Dry sinks are eye-catching accessories that can be treated as a work of art and simply displayed in your home. If you collect art pieces, you can add a vintage dry sink to your collection, and it can add to the aesthetic of your living space and elevate the elegance of the room where it is displayed.
4. For storage and display of knick-knacks
Instead of simply putting your dry sink on display, take it a notch higher and convert it to a DIY display case. Many dry sink designs have multiple levels of shelving where you can store and display your favorite decorative ornaments. You may want to give your dry sink a new paint job to blend in with the rest of your space or stick to its original design. This is an innovative way to make a room unique, all while you get a convenient place to display your mementos.
5. For storing culinary accessories
A dry sink can be a convenient place to store your culinary tools. As you might know, items like jugs, pots, and mixing supplies can take up quite some space, and this is especially likely if you enjoy whipping up a meal in your kitchen regularly.
6. As a botany bar
You can repurpose your dry sink to store and carry a variety of your favorite indoor plants. Indoor gardens are currently all the rage, but it can be difficult to incorporate one into your home, given how much space plants can take. A dry sink can serve as an ingenious displaying surface for several of your plants, plus it comes with the added advantage of ample space for a pitcher.
7. As a nightstand
Depending on how big your dry sink is, you may be able to convert it into a nightstand. If it comes with a large basin, you might want to put a top over it to have a flat surface where you can keep your personal items. Alternatively, you can turn it into a drawer for the same purpose.
8. As a side table
Another excellent way to use a dry sink is as a side table. Depending on the height of the accessory, you may also use it as a console table in the entryway of your living space or behind a couch. Using a dry sink as a side table works exceptionally well for a room that doesn’t have much use or has little to no furniture.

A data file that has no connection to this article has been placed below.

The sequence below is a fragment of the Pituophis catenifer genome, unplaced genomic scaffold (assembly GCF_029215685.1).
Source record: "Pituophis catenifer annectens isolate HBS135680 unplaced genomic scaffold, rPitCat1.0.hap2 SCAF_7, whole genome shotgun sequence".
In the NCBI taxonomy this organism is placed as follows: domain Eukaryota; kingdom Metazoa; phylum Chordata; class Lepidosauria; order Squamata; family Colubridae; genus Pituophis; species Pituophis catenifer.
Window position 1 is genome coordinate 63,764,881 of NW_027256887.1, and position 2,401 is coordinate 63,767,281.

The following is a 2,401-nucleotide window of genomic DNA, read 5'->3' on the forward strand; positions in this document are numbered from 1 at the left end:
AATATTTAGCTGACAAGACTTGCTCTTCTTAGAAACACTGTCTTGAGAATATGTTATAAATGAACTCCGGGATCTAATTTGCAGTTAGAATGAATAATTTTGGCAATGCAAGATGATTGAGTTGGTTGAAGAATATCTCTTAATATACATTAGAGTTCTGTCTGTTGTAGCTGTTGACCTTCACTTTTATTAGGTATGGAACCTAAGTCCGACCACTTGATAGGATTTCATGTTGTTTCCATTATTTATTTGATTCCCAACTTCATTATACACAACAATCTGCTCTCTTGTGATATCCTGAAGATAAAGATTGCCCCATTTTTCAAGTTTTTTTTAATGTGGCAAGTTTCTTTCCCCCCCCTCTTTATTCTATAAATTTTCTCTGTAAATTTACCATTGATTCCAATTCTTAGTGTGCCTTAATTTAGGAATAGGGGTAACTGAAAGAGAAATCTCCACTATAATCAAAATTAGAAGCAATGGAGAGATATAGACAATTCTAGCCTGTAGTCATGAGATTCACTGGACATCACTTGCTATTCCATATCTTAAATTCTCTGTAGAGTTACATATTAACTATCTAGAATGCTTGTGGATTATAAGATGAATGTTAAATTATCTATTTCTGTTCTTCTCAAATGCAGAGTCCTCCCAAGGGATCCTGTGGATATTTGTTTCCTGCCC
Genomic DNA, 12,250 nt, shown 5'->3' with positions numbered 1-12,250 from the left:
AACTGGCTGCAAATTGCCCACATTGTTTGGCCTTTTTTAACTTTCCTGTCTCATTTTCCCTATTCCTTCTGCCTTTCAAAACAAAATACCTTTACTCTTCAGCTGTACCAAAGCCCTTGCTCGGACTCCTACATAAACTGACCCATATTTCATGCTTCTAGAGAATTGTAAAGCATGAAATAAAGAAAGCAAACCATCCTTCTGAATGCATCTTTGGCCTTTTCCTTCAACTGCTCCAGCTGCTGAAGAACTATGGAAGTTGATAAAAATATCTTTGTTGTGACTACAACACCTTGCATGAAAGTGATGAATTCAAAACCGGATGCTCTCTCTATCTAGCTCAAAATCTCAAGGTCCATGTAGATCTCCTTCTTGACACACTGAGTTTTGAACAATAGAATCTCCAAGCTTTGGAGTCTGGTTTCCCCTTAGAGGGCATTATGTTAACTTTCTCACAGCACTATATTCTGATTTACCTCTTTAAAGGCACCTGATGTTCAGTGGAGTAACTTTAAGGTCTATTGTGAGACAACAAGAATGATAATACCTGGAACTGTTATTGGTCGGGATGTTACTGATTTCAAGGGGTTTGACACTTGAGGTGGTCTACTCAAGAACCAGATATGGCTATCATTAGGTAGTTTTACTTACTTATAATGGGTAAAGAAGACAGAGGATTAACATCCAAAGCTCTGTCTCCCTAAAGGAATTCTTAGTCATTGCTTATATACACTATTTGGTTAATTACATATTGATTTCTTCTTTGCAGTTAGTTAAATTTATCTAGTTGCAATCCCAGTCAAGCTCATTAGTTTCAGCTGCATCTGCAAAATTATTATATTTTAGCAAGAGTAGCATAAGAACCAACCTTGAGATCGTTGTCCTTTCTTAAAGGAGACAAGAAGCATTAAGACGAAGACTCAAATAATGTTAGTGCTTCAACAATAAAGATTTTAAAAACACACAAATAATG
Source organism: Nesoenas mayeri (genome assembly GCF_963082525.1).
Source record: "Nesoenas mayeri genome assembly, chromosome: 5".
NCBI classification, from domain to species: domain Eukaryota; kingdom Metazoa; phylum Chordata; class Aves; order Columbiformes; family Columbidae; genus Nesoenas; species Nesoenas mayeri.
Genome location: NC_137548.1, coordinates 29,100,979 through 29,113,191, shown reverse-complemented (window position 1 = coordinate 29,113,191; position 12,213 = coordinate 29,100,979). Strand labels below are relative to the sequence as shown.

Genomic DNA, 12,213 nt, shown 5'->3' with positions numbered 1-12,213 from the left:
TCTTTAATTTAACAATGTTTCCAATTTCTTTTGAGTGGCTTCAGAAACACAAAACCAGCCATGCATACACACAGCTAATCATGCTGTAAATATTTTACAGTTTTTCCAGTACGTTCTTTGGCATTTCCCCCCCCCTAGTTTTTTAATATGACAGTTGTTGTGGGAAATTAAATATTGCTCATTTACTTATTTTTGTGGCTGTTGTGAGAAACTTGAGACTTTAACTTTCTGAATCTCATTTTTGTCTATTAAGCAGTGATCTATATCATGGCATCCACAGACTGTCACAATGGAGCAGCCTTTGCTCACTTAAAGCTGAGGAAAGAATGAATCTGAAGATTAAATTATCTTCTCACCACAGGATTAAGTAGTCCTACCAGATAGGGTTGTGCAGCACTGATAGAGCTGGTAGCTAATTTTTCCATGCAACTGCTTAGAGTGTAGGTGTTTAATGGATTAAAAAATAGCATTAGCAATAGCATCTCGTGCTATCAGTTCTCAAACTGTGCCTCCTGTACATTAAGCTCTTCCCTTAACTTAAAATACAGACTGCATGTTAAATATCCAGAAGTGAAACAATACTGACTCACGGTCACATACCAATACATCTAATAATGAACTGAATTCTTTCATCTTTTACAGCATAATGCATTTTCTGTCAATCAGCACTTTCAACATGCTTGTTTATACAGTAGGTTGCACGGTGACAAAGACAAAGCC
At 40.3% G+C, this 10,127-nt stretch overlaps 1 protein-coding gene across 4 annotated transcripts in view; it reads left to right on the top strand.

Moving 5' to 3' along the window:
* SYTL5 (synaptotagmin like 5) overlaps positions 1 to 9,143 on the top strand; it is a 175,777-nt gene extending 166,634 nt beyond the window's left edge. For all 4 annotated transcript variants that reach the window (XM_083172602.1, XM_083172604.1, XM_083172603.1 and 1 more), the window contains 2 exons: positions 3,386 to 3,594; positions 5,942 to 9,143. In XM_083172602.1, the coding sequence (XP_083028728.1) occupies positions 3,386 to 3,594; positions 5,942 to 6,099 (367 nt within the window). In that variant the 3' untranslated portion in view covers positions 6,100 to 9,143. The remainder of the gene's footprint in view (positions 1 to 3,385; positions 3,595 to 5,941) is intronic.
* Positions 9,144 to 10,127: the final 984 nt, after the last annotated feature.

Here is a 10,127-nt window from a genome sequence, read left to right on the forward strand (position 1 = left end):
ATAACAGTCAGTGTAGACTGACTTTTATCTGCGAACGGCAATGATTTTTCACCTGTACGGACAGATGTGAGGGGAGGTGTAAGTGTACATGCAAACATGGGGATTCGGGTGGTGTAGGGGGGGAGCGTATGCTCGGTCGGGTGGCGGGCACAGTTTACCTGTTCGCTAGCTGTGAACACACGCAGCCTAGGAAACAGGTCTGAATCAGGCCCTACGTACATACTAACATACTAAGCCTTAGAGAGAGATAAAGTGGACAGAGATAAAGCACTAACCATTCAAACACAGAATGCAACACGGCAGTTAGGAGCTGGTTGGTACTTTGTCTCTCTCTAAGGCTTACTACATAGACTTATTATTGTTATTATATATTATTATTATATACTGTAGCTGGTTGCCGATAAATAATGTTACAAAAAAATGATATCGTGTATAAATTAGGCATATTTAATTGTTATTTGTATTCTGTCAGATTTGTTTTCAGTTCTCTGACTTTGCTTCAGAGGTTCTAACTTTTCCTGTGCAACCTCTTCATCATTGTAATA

9. As a bathroom vanity
A bathroom vanity is essentially a modern traditional dry sink in some aspects. Therefore, with a couple of add-ons, you can convert your old dry sink into an elegant bathroom vanity. To ensure convenience, you will need to add some plumbing features and change some of the top surface materials to get this vintage accessory to work as a modern sink.
10. For storing towels
If you have a swimming pool and want a changing room nearby, you might set up a little shed to serve this purpose. To make the changing area suitable, adding a dry sink as a great storage option for keeping towels and sunscreen might be helpful. Many of them have plenty of space to hold a pitcher of water, allowing for a quick splash after a dip in the pool.
11. Outdoor food station
Do you enjoy a country cottage aesthetic? Dry sinks and other types of antique furniture work well as an accompaniment to an outdoor food party setting. You can bring your dry sink outside and use it to display your elegantly placed party treats on a lovely spring or summer day.
12. Baby changing station
Another way you can put your dry sink to use is by turning it into a baby changing station. Customize this accessory to make it baby-friendly by smoothening any sharp edges and painting it to blend in with your little one’s room.
13. For storing fine china
Do you have a lot of fine china and limited storage space? It might be time to repurpose your dry sink as a place to keep all your favorite plates, cups, and food utensils. Many dry sinks are surprisingly spacious and can serve as a storage solution for gravy trains, bowls, and other items that you might need for a fine feast.
Where do you put a dry sink?
Where you put your dry sinks depends on your needs. These accessories work well in almost any room of your home, including your kitchen, bathroom, dining room, foyer, nursery, living room, and even the laundry room.
What do you put in a dry sink?
Depending on your needs, there are many items you can put in a dry sink. You can store anything from pots and pans to canned goods and liquor bottles in these accessories. Because most dry sinks come with shelves and drawers, you can easily organize your belongings in them.
Where to Find Dry Sinks?
Given that dry sinks faded out of popularity with the introduction of modern sinks, they can be quite difficult to find today. A high-quality, antique dry sink could cost you a pretty penny. Dry sinks in excellent condition with their original finish are typically much more valuable than varieties that have been fixed, painted, or redecorated. Here are some of the top places where you might come across these accessories:
1. In a local antique store